Root Canals by Paul Krause Dental in Omaha
Root canal therapy, or endodontic treatment is needed when the nerve of a tooth is affected by decay or infection. In order to save the tooth, the pulp (the living tissue inside the tooth), nerves, bacteria, and any decay are removed, and the resulting space is filled with special, medicated, dental materials, which restore the tooth to its full function.
Having a root canal done to remove tooth pain from an infected tooth is the dental procedure of choice to save an affected tooth that otherwise would die and have to be removed.
If you do indeed need a root canal, the treatment is highly successful and usually lasts a lifetime. There are always risks of infections that can occur. We encourage regular dental visits and care to limit that possibility. Root canal safety and saving the natural tooth is the first priority of root canal specialists.
Signs and symptoms for possible root canal therapy:
- An abscess (or pimple) on the gums.
- Sensitivity to hot and cold.
- Severe toothache pain.
- Sometimes no symptoms are present.
- Swelling and/or tenderness around the tooth, blood vessels or gum.
Reasons for root canal therapy:
- Decay has reached the tooth pulp (the living tissue inside the tooth).
- Infection or abscess have developed inside the tooth or at the root tip.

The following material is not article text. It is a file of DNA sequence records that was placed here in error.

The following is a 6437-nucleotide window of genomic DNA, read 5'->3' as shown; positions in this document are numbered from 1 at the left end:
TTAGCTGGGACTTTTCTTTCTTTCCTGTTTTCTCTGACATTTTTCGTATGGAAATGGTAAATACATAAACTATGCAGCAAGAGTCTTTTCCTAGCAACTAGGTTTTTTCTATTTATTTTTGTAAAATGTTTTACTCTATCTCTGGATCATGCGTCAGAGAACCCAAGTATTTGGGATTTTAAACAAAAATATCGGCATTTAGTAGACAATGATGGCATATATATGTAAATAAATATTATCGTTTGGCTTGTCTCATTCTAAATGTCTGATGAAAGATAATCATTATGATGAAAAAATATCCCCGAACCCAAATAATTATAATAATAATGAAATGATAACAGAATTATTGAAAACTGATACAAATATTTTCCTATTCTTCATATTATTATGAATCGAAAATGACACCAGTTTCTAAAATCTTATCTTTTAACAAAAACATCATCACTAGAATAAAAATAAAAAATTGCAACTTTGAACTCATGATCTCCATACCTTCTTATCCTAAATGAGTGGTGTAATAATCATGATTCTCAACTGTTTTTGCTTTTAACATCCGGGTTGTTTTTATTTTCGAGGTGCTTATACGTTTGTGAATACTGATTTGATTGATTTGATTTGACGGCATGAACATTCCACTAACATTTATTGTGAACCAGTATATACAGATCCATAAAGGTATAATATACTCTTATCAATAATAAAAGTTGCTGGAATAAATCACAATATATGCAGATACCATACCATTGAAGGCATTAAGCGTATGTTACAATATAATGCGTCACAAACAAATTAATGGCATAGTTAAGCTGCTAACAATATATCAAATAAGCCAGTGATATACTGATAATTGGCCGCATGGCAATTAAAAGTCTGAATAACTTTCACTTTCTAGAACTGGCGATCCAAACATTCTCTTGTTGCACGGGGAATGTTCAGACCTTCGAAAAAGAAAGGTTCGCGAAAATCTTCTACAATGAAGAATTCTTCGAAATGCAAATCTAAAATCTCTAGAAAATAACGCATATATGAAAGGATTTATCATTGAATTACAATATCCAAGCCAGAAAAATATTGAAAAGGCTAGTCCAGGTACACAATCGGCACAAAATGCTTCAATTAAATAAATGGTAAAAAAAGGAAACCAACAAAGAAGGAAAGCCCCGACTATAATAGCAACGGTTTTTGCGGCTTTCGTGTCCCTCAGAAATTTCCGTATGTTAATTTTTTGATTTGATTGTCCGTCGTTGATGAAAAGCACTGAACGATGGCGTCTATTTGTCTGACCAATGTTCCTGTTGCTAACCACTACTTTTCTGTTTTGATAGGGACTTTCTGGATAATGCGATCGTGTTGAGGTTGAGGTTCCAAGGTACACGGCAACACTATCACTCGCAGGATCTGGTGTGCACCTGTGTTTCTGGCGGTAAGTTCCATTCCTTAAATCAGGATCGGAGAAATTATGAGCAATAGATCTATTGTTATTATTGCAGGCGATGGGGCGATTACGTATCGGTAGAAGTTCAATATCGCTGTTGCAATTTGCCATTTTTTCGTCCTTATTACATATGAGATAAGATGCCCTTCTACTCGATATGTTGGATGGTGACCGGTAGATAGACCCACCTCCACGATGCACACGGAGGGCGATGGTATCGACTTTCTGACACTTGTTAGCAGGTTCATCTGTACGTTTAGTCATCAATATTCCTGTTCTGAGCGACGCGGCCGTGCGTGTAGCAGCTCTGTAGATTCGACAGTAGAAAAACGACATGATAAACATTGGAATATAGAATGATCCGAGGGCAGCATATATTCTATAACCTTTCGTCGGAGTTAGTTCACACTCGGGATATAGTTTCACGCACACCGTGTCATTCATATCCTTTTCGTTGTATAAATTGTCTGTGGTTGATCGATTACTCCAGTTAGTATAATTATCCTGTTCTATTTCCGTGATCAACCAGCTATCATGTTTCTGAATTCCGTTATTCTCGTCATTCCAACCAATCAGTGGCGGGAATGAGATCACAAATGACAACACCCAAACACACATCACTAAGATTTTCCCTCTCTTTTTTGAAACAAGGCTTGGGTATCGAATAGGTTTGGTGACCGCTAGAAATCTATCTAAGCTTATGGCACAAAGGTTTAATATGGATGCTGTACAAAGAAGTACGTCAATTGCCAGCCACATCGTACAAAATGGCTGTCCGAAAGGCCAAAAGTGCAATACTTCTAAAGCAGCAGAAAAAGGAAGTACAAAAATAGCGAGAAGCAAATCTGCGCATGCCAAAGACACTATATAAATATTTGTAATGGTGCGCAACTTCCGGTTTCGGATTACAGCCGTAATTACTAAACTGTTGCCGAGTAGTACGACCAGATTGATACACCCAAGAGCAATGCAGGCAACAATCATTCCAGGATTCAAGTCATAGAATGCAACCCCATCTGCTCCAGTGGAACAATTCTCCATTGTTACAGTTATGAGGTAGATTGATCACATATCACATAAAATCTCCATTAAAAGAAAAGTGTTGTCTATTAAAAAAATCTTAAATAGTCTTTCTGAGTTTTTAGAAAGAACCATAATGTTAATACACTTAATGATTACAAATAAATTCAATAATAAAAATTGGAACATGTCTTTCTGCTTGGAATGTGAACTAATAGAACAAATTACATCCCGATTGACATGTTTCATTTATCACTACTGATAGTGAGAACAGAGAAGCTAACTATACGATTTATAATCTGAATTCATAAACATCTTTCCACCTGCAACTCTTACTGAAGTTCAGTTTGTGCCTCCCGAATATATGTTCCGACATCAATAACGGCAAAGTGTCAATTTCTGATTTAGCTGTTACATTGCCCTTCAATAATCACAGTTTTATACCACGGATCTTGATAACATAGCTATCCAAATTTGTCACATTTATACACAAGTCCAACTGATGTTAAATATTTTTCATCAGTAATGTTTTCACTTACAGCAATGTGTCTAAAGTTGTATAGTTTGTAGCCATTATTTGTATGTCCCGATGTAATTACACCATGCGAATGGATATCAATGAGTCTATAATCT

- Injury or trauma to the tooth.
What does root canal therapy involve?
Root canal treatments require one or more appointments and can be performed by a general dentist or endodontist (a root canal specialist).
While the diseased tooth is numb from a local anesthesia applied in house, an access opening is made on top of the tooth and a series of root canal files are placed into the opening, one at a time, removing the infected pulp, connective tissue, and bacteria. If tooth decay is present, it will also be removed with special dental instruments.
Once the tooth is thoroughly cleaned, it will be sealed with either a permanent filling or, if additional appointments are needed, a temporary filling will be placed.
At the next appointment, usually a week later, the roots and the inside cavity of the tooth will be filled and sealed with special dental materials. A filling will be placed to cover the opening on top of the tooth. In addition, all teeth that have root canal treatment should have a permanent crown (cap) placed. This will protect the tooth and prevent it from breaking and restore it to its full function. After treatment, your tooth may still be sensitive, but this will subside as the inflammation diminishes and the tooth has healed.
You will be given American Dental Association care instructions after each appointment. Good oral hygiene practices and regular dental visits will aid in the life of your root canal treatment while lowering the risk of repeated dental procedures.